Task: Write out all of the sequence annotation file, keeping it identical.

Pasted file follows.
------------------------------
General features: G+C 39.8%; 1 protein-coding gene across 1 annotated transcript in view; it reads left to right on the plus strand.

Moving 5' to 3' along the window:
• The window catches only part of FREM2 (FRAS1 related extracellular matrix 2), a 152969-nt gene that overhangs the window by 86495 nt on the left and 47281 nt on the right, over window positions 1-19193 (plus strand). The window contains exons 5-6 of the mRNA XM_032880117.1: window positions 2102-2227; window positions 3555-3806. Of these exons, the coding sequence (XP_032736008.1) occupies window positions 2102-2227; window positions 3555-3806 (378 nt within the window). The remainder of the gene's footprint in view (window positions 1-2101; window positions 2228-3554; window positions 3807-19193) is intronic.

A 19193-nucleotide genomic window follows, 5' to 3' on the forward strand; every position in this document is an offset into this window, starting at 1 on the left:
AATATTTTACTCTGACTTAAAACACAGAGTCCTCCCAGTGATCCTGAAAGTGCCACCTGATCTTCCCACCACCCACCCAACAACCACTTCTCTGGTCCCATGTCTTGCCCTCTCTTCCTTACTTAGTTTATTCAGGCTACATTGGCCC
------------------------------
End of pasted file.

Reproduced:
General features: G+C 39.8%; 1 protein-coding gene across 1 annotated transcript in view; it reads left to right on the plus strand.

Moving 5' to 3' along the window:
• The window catches only part of FREM2 (FRAS1 related extracellular matrix 2), a 152969-nt gene that overhangs the window by 86495 nt on the left and 47281 nt on the right, over window positions 1-19193 (plus strand). The window contains exons 5-6 of the mRNA XM_032880117.1: window positions 2102-2227; window positions 3555-3806. Of these exons, the coding sequence (XP_032736008.1) occupies window positions 2102-2227; window positions 3555-3806 (378 nt within the window). The remainder of the gene's footprint in view (window positions 1-2101; window positions 2228-3554; window positions 3807-19193) is intronic.

A 19193-nucleotide genomic window follows, 5' to 3' on the forward strand; every position in this document is an offset into this window, starting at 1 on the left:
AATATTTTACTCTGACTTAAAACACAGAGTCCTCCCAGTGATCCTGAAAGTGCCACCTGATCTTCCCACCACCCACCCAACAACCACTTCTCTGGTCCCATGTCTTGCCCTCTCTTCCTTACTTAGTTTATTCAGGCTACATTGGCCC